If you’ve read books or watched TV shows or films about writers, you may have the impression that they don’t get along with their editors. Often, you’ll see the two arguing over line cuts or character deaths or substantive content changes. The editor’s job is to make the manuscript marketable, even if it’s at the expense of a writer’s wishes, right?
Yes and no.
Sometimes the editor does need you to “murder your darlings,” as the industry saying goes. As the writer, you likely have grown fond of word, plot, or character choices that may not serve your purpose well in the long run, and it’s hard to spot those trouble areas when you’ve been invested in your work for so long. You may find that your editor gives you a lot of hard but valuable truth.
But I’ll let you in on a secret: your editor wants your feedback, even if you disagree. In fact, as editors, we especially want to know if you’re unhappy with our changes. But please don’t just go removing all the changes we made. Follow the steps below to facilitate a happy, healthy relationship with your editor.
Step 1: Give It Space
When someone offers critique, it’s human nature to respond emotionally. You’ve worked hard on this project—of course you’ll become angry or hurt if someone responds negatively. That’s okay. But don’t use those emotions as an excuse to say or do things that may not contribute to the best interests of all involved.When an editor asks you to murder your darlings, it's easy to take it personally. But your editor isn't out to get you. They want to get the best out of your writing, and their criticism can help you get there. #editingtips Click To Tweet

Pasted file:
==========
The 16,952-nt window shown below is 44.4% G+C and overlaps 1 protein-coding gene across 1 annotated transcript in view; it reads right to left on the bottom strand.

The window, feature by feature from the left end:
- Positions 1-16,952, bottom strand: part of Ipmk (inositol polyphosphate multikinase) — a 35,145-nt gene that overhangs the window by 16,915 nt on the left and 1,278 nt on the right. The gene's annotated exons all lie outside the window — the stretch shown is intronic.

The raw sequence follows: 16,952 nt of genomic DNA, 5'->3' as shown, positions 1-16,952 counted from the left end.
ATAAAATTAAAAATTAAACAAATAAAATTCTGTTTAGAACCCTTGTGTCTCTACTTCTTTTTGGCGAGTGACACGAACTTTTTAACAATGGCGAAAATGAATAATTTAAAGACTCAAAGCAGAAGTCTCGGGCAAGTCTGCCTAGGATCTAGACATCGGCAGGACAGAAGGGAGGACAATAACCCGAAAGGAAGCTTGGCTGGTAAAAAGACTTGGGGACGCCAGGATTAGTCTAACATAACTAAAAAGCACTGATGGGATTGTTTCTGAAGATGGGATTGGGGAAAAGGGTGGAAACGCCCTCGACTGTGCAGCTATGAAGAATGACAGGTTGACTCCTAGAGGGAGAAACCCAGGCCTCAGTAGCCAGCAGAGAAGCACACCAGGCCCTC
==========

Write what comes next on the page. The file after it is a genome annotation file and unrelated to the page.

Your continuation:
Push your feelings aside for a moment and finish reading all your editor’s notes and changes. You may find that a comment left on page 1 makes much more sense when you’ve seen a similar comment on page 100. If you still don’t understand or agree, take some time to process. Work on other writing projects, go for a walk, catch up with a friend, bake some sourdough bread—do whatever you need to do to clear your mind before returning to your work. Reevaluate your editor’s comments once you’ve approached it with a rational mind.
Step 2: Understand Why Your Editor Recommends the Change
Put yourself in your editor’s shoes. Is he following a style guide you’re unfamiliar with? Is she approaching the structure of your curriculum from a marketing standpoint rather than an educational standpoint? Can you think of any other reason why your editor is suggesting the revisions you disagree with?
If you’re not sure why a change was made, ask. Chances are your editor will be more than happy to explain the decision. And once you understand the reasoning, you may find yourself agreeing with the choice after all.
Step 3: Decide Whether This Is Worth Pushing
If you’re still not happy with the edit, consider addressing your concerns with your editor. But before you write a long email, ask yourself a few questions:
- Will following my gut make my work seem less professional?